About the program
Join DCASE Dance Studio Resident Helen Lee as they rehearse in 100 Links.
As a dancemaker and artist, Helen is curious about the ways she can interact with the audience as part of the dancemaking process and/or performance. She asks, “Are there supportive and safe ways to involve the audience in meaningful ways, both in movement and in verbal dialogue? Our bodies hold a lot of information. I wonder if there is a way to explore meanings of joy and grief not only in words but also in finding access through our bodies.”
In utilizing 100 Links, she is experimenting with how much we are seen or desire to be seen in these moments of laughter and/or vulnerability. She is curious about risk and failure in the process of looking at grief and joy and finding play in the process of not knowing what will be discovered.
Helen continues to return to this passage by Archbishop Desmond Tutu:
“Discovering more joy does not, I’m sorry to say, does not save us from the inevitability of hardship and heartbreak. In fact, we may cry more easily but we will laugh more easily too. Perhaps we are just more alive. Yet as we discover more joy, we can face suffering in a new way that ennobles or elevates rather than embitters us. We have hardship without being hard. We have heartbreak without being broken.”
Helen was initially looking at joy and grief as sitting next to each other, but hadn’t considered them as being intertwined with each other.
Helen will use curiosity to pull apart and lean into joy and grief and find proliferation within them. She will experiment with risk and failure in the process of looking at grief and joy and to find play in the process of not knowing what will be discovered.
She has been building her relationships with dancers, musicians, and other collaborators. The performers, musicians and collaborators come from diverse backgrounds; They are untrained, highly trained, adoptees, raised in immigrant homes, BIPOC, LGBTQIA+, allies. Part of her continual mission is to bring people from all backgrounds together to actively encourage belonging.
About the Artist:
Helen Lee (they/she) is a Queer Asian Chicago-born interdisciplinary artist raised by immigrant parents from South Korea. They received an MFA with a focus in Performance and Film from The School of the Art Institute of Chicago and a BA in Dance with a minor in Theatre from the University of Hawaii at Manoa. They have been teaching yoga, meditation and mindfulness since 2007. That same year, they formed Momentum Sensorium, a project-based company that has created and choreographed for See Chicago Dance, Out of Site, APIDA Arts Festival, and sometimes in unconventional locations such as lighthouses, train stations, and hallways. They have presented works in the US, South Korea, Japan, Germany, Iceland, Finland and Canada. Helen was selected for 2022 Newcity Breakout Artist and awarded Chicago Artist Coalition’s SPARK Grant. They have been an Artist in Residence at Chicago Artists Coalition, Links Hall, Arteles Creative Center, Fish Factory, KuBa: Kulturbahnhof with a current residency at the Chicago Cultural Center. They are a 2024 Chicago Dancemakers Forum Lab Art and Fellow at High Concept Labs. Much of their work focuses on the senses, death, and the entanglement of light/shadow, summer/winter, joy/grief. They are continually working on Black and Asian allyship, collective healing, and reflecting on the meaning of the celebration of Asian stories, bodies, and voices.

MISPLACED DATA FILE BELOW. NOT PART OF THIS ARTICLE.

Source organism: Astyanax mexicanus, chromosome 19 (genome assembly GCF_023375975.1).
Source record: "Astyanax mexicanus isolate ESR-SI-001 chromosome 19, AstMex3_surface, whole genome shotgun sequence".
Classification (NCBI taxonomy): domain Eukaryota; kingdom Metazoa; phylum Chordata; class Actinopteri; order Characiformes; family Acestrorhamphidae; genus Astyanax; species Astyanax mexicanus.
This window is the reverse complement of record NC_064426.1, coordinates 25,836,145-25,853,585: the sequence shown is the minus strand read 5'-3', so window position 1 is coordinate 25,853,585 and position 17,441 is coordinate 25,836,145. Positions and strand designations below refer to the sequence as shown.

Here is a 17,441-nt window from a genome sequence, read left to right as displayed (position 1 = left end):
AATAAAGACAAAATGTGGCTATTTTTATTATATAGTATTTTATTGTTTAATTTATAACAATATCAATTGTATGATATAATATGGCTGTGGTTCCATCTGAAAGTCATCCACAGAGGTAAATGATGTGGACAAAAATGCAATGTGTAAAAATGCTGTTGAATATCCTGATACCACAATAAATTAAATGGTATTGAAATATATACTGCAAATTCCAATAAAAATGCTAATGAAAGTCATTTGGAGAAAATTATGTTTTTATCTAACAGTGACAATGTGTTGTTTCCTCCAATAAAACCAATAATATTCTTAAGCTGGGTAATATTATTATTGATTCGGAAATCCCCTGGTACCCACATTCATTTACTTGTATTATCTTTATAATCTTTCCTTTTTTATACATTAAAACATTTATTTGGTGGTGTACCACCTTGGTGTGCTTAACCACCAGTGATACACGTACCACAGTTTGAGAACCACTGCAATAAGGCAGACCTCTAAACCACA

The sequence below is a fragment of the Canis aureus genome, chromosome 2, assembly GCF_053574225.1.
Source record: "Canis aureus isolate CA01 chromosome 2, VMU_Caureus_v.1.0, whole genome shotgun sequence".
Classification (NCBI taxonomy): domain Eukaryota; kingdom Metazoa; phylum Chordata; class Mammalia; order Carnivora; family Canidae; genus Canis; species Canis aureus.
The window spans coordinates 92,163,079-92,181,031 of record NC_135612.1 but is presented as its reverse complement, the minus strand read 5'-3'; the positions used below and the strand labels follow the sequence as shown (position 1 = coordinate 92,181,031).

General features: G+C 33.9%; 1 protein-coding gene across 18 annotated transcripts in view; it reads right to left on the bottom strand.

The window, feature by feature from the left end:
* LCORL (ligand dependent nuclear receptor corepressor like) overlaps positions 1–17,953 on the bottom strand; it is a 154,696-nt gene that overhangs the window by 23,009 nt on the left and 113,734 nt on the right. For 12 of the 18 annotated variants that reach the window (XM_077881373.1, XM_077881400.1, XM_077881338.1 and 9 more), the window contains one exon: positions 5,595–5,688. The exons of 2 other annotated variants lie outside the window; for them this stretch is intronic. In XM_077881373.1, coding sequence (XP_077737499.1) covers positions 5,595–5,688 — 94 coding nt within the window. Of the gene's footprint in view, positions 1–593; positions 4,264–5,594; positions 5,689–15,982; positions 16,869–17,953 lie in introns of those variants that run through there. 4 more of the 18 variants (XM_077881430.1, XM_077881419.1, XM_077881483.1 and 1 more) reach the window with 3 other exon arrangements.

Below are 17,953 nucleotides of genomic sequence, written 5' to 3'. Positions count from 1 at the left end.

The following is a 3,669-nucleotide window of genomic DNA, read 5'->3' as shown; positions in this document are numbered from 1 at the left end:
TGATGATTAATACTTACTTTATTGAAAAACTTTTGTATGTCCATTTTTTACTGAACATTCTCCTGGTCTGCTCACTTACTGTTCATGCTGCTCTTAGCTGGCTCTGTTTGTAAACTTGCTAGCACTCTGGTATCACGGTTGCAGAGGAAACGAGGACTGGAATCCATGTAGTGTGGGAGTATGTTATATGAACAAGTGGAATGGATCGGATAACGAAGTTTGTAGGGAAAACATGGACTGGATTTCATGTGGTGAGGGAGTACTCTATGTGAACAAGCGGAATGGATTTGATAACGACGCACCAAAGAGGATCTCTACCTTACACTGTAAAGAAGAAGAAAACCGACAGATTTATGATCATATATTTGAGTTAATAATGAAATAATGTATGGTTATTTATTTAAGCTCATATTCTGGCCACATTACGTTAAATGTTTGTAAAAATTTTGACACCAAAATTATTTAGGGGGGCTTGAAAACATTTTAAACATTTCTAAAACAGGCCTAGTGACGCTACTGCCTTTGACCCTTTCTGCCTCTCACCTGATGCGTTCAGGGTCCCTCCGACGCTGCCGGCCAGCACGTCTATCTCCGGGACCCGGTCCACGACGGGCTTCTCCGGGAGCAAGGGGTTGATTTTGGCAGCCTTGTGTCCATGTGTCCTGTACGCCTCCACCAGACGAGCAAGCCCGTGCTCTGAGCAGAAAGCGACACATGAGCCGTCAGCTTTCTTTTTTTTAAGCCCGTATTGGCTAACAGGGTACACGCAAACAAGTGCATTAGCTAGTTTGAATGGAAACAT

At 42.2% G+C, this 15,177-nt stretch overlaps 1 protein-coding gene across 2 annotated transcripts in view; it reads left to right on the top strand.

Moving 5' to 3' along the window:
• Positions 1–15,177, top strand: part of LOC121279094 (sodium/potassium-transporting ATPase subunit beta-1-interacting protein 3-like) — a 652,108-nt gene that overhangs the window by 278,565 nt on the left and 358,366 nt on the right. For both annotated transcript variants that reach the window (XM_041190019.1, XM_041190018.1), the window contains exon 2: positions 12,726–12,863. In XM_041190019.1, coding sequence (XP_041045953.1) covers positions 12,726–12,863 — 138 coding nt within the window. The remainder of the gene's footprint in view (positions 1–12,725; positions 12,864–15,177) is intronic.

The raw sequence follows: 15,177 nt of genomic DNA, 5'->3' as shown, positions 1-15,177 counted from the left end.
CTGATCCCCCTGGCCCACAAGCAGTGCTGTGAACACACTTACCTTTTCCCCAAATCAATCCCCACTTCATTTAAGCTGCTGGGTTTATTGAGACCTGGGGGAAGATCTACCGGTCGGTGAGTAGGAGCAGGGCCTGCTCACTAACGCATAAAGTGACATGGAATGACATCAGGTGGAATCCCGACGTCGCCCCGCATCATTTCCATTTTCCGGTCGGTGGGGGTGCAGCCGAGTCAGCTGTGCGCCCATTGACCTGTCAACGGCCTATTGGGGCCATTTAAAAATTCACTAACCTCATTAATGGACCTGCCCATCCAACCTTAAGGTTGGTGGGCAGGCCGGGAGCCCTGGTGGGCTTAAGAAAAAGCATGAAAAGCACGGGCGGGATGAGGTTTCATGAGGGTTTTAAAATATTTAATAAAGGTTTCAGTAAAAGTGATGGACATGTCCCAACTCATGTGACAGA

The Buell Center and AD—WO, Columbia University
New York, United StatesWebsite
The Temple Hoyne Buell Center for the Study of American Architecture was founded at Columbia University’s Graduate School of Architecture, Planning, and Preservation (New York City) in 1983. In recent years, the Center has convened conversations among overlapping constituencies, including academics, students, professionals, and the general public. Its current project addresses the topic of Architecture and Land in the Americas, in its historical significance and contemporary relevance. The Center’s director, Lucia Allais (b. London, 1974), is a historian and critic of architecture whose work focuses on the relation between architecture, politics, and technology in the modern period and on the global stage.
AD—WO (Partners: Jen Wood b. Naarm/Melbourne, Australia, 1984, & Emanuel Admassu, b. Addis Ababa, Ethiopia, 1983), is an art and architecture practice based in New York City, and by extension, between Melbourne and Addis Ababa. The practice aims to establish an operational terrain between architecture’s content and container: equally committed to designing buildings and reimagining their sociopolitical contexts. Founded in 2015, AD—WO has undertaken projects in Ethiopia, Tanzania, Germany, and the United States. Their work has been exhibited at the Museum of Modern Art, Studio Museum in Harlem, Architekturmueum der TU Munchen, and Art Omi. AD—WO’s work is part of the permanent collection at the High Museum of Art and the Art Institute of Chicago.
Chicago Cultural Center
78 East Washington Street, Chicago, IL
The Chicago Cultural Center serves as one of the main exhibition venue sites for CAB 5, featuring projects from more than 80 participants from ten countries.
Opened in 1897, the Chicago Cultural Center is a Chicago landmark building operated by the Chicago Department of Cultural Affairs and Special Events and is home to free cultural exhibits and programming year-round.